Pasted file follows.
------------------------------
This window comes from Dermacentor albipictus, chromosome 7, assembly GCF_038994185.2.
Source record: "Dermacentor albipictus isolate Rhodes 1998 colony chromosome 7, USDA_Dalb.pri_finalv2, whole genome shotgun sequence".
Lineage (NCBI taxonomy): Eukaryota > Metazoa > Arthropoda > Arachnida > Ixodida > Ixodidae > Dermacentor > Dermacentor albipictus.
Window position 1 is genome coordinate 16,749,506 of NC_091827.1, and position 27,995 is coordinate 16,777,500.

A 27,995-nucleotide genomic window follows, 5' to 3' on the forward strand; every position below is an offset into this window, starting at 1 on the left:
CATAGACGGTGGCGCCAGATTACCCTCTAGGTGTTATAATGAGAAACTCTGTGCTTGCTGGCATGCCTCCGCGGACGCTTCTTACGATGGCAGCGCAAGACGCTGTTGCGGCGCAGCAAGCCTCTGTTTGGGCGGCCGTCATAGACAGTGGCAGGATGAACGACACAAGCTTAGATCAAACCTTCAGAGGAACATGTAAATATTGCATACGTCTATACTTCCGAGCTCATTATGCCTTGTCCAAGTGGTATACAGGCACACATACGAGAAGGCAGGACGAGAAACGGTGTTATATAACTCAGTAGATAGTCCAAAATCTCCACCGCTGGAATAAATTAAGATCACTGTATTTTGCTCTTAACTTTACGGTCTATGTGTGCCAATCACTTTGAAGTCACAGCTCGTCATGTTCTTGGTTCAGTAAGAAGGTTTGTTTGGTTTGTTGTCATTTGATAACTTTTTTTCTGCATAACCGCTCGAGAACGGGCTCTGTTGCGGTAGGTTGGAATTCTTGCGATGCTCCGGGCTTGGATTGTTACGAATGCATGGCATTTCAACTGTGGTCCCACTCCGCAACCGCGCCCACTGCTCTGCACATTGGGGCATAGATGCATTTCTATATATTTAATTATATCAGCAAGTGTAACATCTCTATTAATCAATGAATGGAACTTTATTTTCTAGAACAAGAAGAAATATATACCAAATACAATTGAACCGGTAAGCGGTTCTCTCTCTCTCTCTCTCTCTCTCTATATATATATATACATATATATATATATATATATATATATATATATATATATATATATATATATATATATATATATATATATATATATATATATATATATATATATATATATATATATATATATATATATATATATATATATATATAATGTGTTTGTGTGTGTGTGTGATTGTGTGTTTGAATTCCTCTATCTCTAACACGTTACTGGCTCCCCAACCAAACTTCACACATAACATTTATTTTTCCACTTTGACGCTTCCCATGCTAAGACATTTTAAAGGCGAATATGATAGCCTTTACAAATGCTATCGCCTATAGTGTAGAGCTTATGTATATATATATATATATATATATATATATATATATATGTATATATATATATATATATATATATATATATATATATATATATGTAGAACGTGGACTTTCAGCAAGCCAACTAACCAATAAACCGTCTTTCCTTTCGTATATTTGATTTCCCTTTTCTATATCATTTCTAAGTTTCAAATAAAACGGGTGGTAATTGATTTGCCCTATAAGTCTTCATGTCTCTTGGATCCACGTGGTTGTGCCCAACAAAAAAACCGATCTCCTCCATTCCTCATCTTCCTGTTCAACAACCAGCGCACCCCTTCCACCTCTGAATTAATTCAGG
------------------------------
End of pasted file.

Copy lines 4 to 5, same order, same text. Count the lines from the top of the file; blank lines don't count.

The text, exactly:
Window position 1 is genome coordinate 16,749,506 of NC_091827.1, and position 27,995 is coordinate 16,777,500.

A 27,995-nucleotide genomic window follows, 5' to 3' on the forward strand; every position below is an offset into this window, starting at 1 on the left: